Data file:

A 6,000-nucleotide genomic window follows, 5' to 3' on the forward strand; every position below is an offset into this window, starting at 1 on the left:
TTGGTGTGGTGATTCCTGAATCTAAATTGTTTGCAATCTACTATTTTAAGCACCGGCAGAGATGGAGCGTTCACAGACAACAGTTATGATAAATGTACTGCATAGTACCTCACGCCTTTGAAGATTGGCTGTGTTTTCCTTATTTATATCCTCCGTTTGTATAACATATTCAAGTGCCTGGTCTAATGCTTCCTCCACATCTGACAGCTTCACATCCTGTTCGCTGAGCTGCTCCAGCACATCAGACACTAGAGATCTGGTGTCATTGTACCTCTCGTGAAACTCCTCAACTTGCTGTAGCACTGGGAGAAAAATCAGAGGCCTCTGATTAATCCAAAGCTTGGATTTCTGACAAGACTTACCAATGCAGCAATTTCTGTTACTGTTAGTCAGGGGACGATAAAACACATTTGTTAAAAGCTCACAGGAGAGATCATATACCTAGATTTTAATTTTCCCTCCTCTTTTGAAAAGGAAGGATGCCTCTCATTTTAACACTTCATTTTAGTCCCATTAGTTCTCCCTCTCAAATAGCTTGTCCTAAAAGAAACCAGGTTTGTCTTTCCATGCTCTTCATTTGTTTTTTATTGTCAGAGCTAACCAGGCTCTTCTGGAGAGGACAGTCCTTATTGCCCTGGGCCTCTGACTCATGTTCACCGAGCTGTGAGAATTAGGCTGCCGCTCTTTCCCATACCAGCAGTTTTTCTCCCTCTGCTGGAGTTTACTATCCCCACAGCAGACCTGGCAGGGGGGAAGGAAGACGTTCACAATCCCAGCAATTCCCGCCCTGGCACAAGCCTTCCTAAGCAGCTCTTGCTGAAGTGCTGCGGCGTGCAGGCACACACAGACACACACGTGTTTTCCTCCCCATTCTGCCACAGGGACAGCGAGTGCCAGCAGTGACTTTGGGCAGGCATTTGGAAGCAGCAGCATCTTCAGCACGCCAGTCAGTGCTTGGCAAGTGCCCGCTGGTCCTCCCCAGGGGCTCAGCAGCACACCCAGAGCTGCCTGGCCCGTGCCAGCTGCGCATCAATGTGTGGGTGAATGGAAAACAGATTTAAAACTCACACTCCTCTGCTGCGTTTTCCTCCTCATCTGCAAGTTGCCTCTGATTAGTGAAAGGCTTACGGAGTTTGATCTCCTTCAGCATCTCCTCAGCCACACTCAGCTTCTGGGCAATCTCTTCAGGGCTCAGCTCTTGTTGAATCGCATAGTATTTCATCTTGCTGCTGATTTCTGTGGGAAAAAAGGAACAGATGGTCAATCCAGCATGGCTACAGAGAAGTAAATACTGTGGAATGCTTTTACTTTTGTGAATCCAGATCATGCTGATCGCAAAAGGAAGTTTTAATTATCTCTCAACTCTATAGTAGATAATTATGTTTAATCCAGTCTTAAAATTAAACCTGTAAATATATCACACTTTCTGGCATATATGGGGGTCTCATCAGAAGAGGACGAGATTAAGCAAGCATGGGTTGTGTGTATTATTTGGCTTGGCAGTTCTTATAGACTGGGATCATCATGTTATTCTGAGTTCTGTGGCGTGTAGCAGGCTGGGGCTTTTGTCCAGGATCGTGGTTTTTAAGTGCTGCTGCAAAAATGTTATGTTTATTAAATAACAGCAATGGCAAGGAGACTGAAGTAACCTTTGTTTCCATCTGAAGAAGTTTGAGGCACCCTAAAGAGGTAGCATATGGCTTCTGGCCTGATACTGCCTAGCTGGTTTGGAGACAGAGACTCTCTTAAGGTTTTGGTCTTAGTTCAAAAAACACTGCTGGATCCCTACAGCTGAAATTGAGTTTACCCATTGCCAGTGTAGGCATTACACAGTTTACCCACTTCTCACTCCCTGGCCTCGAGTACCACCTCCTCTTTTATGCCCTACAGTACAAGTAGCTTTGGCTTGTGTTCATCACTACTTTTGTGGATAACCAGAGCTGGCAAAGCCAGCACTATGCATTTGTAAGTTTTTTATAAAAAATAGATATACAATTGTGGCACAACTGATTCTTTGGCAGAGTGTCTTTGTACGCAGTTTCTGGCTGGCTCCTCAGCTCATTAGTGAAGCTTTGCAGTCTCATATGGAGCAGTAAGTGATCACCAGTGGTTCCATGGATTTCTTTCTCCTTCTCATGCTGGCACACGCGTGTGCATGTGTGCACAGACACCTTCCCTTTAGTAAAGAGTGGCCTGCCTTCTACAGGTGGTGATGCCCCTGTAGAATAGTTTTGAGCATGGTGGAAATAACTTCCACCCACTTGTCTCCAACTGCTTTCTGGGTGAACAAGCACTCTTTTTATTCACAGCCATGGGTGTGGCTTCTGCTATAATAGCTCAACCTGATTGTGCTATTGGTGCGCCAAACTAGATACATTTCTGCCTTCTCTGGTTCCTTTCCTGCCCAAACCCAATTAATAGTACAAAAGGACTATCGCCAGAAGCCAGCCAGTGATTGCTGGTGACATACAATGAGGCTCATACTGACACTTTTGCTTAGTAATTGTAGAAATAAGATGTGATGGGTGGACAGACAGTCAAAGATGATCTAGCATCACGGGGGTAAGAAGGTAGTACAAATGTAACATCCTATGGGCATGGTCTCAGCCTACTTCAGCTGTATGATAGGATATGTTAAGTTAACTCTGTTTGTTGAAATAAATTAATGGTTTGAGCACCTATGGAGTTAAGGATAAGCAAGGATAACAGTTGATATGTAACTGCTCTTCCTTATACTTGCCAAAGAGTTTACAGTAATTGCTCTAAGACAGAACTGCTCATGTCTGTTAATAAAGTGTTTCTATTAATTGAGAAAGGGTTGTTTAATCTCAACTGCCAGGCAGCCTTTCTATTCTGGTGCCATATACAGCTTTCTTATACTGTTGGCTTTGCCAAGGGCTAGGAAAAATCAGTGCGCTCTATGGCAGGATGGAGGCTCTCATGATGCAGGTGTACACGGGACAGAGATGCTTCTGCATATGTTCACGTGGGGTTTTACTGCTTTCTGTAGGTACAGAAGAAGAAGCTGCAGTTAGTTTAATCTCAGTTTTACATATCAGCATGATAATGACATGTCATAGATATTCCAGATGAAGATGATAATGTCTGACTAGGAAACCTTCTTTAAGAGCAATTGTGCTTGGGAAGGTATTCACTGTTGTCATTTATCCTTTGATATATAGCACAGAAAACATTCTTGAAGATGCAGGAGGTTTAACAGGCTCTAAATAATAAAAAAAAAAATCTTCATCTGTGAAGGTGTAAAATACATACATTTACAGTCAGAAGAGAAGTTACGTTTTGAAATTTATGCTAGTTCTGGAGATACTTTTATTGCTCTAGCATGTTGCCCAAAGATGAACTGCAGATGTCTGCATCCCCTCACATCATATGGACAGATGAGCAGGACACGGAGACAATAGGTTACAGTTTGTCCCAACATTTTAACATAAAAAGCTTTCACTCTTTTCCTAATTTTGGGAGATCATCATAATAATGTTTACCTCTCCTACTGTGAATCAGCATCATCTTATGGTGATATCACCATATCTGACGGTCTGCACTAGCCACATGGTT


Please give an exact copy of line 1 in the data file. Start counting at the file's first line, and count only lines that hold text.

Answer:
A 6,000-nucleotide genomic window follows, 5' to 3' on the forward strand; every position below is an offset into this window, starting at 1 on the left: